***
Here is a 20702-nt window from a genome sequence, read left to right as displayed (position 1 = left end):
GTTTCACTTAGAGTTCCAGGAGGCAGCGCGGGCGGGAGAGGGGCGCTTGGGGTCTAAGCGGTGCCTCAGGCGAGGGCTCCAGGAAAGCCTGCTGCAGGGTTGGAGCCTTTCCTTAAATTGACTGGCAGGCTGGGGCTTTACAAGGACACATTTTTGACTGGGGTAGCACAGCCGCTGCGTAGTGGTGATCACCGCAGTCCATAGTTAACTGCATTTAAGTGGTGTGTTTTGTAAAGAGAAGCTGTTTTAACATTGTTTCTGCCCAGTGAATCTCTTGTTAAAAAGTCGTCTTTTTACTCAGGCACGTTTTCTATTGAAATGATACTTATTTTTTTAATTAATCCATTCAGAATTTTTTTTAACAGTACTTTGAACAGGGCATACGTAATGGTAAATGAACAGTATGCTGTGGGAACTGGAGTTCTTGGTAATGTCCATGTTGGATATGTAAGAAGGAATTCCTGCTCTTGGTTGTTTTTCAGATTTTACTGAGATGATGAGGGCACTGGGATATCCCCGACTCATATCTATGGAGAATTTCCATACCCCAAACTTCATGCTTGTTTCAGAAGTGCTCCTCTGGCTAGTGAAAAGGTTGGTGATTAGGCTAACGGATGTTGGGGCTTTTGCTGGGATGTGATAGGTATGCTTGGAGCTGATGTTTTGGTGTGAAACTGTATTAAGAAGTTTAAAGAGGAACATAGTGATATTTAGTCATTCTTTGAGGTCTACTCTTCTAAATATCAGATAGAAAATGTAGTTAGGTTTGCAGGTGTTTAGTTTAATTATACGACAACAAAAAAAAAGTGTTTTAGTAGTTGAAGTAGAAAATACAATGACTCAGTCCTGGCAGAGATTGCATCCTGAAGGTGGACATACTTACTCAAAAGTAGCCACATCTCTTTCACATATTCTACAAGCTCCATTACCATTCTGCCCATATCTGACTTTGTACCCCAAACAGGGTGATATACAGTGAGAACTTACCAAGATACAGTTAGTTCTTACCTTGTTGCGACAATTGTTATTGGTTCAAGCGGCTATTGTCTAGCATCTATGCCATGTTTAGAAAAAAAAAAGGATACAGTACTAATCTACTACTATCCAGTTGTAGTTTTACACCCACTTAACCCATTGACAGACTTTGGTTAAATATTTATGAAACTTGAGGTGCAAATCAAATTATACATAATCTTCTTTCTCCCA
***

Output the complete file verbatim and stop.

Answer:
Here is a 20702-nt window from a genome sequence, read left to right as displayed (position 1 = left end):
GTTTCACTTAGAGTTCCAGGAGGCAGCGCGGGCGGGAGAGGGGCGCTTGGGGTCTAAGCGGTGCCTCAGGCGAGGGCTCCAGGAAAGCCTGCTGCAGGGTTGGAGCCTTTCCTTAAATTGACTGGCAGGCTGGGGCTTTACAAGGACACATTTTTGACTGGGGTAGCACAGCCGCTGCGTAGTGGTGATCACCGCAGTCCATAGTTAACTGCATTTAAGTGGTGTGTTTTGTAAAGAGAAGCTGTTTTAACATTGTTTCTGCCCAGTGAATCTCTTGTTAAAAAGTCGTCTTTTTACTCAGGCACGTTTTCTATTGAAATGATACTTATTTTTTTAATTAATCCATTCAGAATTTTTTTTAACAGTACTTTGAACAGGGCATACGTAATGGTAAATGAACAGTATGCTGTGGGAACTGGAGTTCTTGGTAATGTCCATGTTGGATATGTAAGAAGGAATTCCTGCTCTTGGTTGTTTTTCAGATTTTACTGAGATGATGAGGGCACTGGGATATCCCCGACTCATATCTATGGAGAATTTCCATACCCCAAACTTCATGCTTGTTTCAGAAGTGCTCCTCTGGCTAGTGAAAAGGTTGGTGATTAGGCTAACGGATGTTGGGGCTTTTGCTGGGATGTGATAGGTATGCTTGGAGCTGATGTTTTGGTGTGAAACTGTATTAAGAAGTTTAAAGAGGAACATAGTGATATTTAGTCATTCTTTGAGGTCTACTCTTCTAAATATCAGATAGAAAATGTAGTTAGGTTTGCAGGTGTTTAGTTTAATTATACGACAACAAAAAAAAAGTGTTTTAGTAGTTGAAGTAGAAAATACAATGACTCAGTCCTGGCAGAGATTGCATCCTGAAGGTGGACATACTTACTCAAAAGTAGCCACATCTCTTTCACATATTCTACAAGCTCCATTACCATTCTGCCCATATCTGACTTTGTACCCCAAACAGGGTGATATACAGTGAGAACTTACCAAGATACAGTTAGTTCTTACCTTGTTGCGACAATTGTTATTGGTTCAAGCGGCTATTGTCTAGCATCTATGCCATGTTTAGAAAAAAAAAAGGATACAGTACTAATCTACTACTATCCAGTTGTAGTTTTACACCCACTTAACCCATTGACAGACTTTGGTTAAATATTTATGAAACTTGAGGTGCAAATCAAATTATACATAATCTTCTTTCTCCCA